Regional Reviews: Washington, D.C.
Akhtar's overarching theme is how money became the motivating force in U.S. business: the leveraged buyout, using debt as a commodity in taking over a business; company-saving "white knights" and takeover-stopping "poison pills"; and the deployment of high-risk, high-reward investments ("junk bonds"). Director Jackie Maxwell commands a large cast on Misha Kachman's minimalist set in the Fichandler Stage at Arena Stage in Washington, DC.
While financial journalist Judy Chen (Nancy Sun) provides occasional commentary, the center of Junk is Robert Merkin (Thomas Keegan), a Beverly Hills-based financial boss making a move away from junk and into the mainstream. With Merkin's support, small-time player Israel Peterman (Jonathan David Martin) is determined to acquire a family-run steel company owned by Thomas Everson Jr. (Edward Gero).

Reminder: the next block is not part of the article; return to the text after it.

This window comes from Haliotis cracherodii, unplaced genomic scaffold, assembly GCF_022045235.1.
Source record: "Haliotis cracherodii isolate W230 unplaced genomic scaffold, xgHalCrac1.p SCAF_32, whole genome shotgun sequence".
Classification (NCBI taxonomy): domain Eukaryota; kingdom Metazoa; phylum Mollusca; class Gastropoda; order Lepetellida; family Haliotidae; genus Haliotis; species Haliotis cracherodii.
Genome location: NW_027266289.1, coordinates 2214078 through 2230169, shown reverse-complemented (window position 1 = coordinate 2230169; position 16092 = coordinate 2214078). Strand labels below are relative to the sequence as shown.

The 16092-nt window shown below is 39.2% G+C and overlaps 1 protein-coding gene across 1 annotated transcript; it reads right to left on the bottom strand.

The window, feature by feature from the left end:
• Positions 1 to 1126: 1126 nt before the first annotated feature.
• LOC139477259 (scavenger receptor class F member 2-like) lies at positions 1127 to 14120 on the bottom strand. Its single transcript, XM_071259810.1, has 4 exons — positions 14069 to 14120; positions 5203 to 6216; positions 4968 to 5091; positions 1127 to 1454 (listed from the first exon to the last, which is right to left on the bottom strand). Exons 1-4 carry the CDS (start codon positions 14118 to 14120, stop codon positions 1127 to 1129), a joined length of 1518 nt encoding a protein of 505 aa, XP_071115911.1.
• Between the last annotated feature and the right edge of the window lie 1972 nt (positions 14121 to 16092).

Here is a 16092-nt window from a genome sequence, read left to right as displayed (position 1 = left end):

As on a chessboard, each piece has a role, even if their alliances are in question. Merkin knows how to pressure investor Murray Lefkowitz (Michael Russotto) to keep the money faucet open; engages in off-the-books activity with Boris Pronsky (Elan Zafir); and battles Wall Street traditionalist Leo Tresler (David Andrew Macdonald), who is taking a personal interest in reporter Judy's career. (Part of Akhtar's history lesson is that Wall Street at the time had no interest in "outsiders" like Jews or people of color. The upstarts of the 1980s may have broken laws, but they also broke into the mainstream and changed the focus of business from consumers and employees to investors.)
While Keegan gives a dynamic performance as a man building the future, several other cast members provide crisp counterpoints: Gero, as Everson, finding that caring about his employees makes him a dinosaur in business; Macdonald, as a man who isn't prepared to lose his pre-eminent position in finance to some kid from California; Zafir, as Pronsky, rough-edged but proud and defiant despite everything; and Lise Bruneau as Gero's longtime financial advisor.